For Teachers

Ed Tech: Hunters vs. Gatherers

How many websites have you seen with “15 great apps for teaching online,” or “top 10 apps to get your students engaged”? Here’s one such site, and here’s another.

In other words, reading about all these great EdTech tools makes me say “Wow, neat. Maybe I could use that someday, somehow.”

Here’s a better approach, in my opinion: Think of a need first, and let that drive your search for the appropriate app. This changes your role from “gatherer” to “hunter.” You’re hunting for something to fill your pedagogical need!

Richard Byrne at PracticalEdTech does a great job of this, where he frequently posts answers to the most-asked questions from teachers, and title his tutorials with the format “How to ____.” This might seem fundamental, but there are in fact many sites that focus on showcasing EdTech tools and what they can do, rather than focusing on teaching and showing how to accomplish something with technology.

Over the summer of 2020 (Prime COVID-19 online teaching prep time), I created a list of things I wanted to be able to do online that I used to have do in person with students, using physical materials like word cards hung on the wall, paper slips passed out to groups, etc. Then I got to searching and created another column with the online tools I found that can do all of these things. I found this approach helpful, so in addition to checking out my curated list of tools below, try out this method for creating a list for your particular teaching context!

The chart:

Learning Activity:You can use…
Listening logsPadlet (Students share links to what they listened to, type a summary, share new words they learned, etc.)
Listening exercisesEdpuzzle – add a “note” at the beginning of the video that contains the words they should preview beforehand. Also add embedded questions as comprehension checks throughout. There are many pre-made sets of videos and questions.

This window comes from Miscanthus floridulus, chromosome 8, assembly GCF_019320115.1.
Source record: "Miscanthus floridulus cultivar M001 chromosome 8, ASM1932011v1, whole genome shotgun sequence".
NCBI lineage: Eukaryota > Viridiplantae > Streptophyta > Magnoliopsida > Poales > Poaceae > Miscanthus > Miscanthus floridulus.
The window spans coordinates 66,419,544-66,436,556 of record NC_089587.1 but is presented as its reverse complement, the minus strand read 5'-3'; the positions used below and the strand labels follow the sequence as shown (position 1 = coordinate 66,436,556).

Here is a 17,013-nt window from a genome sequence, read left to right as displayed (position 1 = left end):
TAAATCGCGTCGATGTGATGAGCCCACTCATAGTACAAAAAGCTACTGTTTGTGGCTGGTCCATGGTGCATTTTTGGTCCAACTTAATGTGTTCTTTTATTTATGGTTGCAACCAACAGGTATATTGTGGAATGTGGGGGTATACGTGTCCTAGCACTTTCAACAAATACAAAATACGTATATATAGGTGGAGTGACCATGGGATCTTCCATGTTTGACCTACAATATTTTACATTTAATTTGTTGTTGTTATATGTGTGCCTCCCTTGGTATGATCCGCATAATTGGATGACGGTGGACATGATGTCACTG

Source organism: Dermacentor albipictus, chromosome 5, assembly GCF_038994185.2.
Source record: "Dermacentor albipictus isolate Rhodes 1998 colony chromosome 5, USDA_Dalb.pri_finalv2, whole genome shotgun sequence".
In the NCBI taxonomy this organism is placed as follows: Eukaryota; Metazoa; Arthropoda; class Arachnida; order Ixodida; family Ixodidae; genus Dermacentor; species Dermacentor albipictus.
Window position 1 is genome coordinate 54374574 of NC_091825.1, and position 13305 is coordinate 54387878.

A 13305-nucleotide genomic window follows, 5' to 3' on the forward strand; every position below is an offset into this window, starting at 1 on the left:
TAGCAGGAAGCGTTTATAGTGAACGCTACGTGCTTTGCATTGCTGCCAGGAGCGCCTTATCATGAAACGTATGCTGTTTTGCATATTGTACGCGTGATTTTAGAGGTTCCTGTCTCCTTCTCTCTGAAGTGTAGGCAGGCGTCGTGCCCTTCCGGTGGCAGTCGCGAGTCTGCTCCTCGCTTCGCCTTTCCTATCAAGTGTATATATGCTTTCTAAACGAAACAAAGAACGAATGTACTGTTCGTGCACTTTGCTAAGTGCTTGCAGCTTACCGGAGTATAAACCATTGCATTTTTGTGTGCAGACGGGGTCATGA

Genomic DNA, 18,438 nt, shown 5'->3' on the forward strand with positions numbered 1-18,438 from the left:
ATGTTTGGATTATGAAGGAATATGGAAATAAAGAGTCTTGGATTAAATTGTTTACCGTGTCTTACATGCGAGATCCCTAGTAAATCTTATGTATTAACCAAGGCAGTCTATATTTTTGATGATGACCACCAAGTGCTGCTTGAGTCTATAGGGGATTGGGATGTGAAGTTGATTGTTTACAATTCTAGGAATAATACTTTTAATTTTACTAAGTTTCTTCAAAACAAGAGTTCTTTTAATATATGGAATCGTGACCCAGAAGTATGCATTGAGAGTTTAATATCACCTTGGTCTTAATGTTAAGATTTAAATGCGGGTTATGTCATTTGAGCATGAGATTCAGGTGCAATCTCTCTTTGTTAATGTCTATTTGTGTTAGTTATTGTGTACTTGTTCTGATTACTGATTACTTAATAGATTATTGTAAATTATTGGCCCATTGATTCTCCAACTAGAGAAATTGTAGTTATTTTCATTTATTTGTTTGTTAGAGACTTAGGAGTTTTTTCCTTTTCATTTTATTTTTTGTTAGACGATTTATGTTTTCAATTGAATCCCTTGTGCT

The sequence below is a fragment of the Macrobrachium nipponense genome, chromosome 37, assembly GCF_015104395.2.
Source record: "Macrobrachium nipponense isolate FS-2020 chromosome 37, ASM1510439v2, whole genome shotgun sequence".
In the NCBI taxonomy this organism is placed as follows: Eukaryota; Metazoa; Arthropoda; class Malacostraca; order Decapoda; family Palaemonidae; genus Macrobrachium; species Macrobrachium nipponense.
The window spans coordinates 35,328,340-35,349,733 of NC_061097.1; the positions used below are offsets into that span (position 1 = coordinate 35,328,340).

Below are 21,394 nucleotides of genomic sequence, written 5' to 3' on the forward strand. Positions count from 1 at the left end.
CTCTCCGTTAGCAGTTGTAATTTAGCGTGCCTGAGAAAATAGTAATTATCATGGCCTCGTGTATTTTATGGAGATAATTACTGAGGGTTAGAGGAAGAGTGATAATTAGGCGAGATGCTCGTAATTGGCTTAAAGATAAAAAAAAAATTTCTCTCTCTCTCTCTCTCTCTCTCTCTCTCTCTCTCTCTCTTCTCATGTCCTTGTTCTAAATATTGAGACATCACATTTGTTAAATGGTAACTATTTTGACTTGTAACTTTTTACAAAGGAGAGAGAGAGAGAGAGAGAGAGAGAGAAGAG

Group tasks (ordering, sorting ranking, brainstorming, etc.)Google Jamboard
This one is my favorite, but it took me a while to discover. To assign groups during a synchronous class, breakout rooms are used. But how can you “pass out” items to students like you normally would (paragraphs they have to rearrange, word-to-definition slips they have to match, etc.) while they’re in breakout rooms?

To do this:
1. Create a Jamboard with some text, images, or whatever you’d like them to interact with.
2. Make a copy of the Jamboard for each group of students. You’ll get separate links to each Jamboard.
3. Share each Jamboard link with a different group.
4. Students in each group will be able to work with their group members on the Jamboard! They can sort your textboxes, add words, move around pictures to match them with words, etc.
Asynchronous discussionsFlipgrid (Have them take a walk outside while they record via the app on their phones, so they’re not sitting in their bedroom). They can reply to each other’s videos. A real discussion, but not in real time!
Peer teaching (Asynchronous)
Allows students to record their screen with a voiceover. You could have them make a tutorial of their favorite website, narrate their web surfing, make an asynchronous presentation, or peer-teach vocabulary by showing pictures, etc. Update: Flipgrid now also allows students to record their screen.
Annotate a text
(Paste a link to any website or upload something, and it lets you annotate with highlights, comments, etc.) Needs registration though (free).
Make an infographicVisme
A collaborative whiteboardGoogle Jamboard (You need a Google account, but students don’t!)

A space where students can all type, draw, drag/drop at the same time. It’s separate from the whiteboard in Zoom, Blackboard, etc.

If you’re curious, try making such a chart for your specific teaching context. Whether you found it helpful or not, feel free to post how the process went for you!

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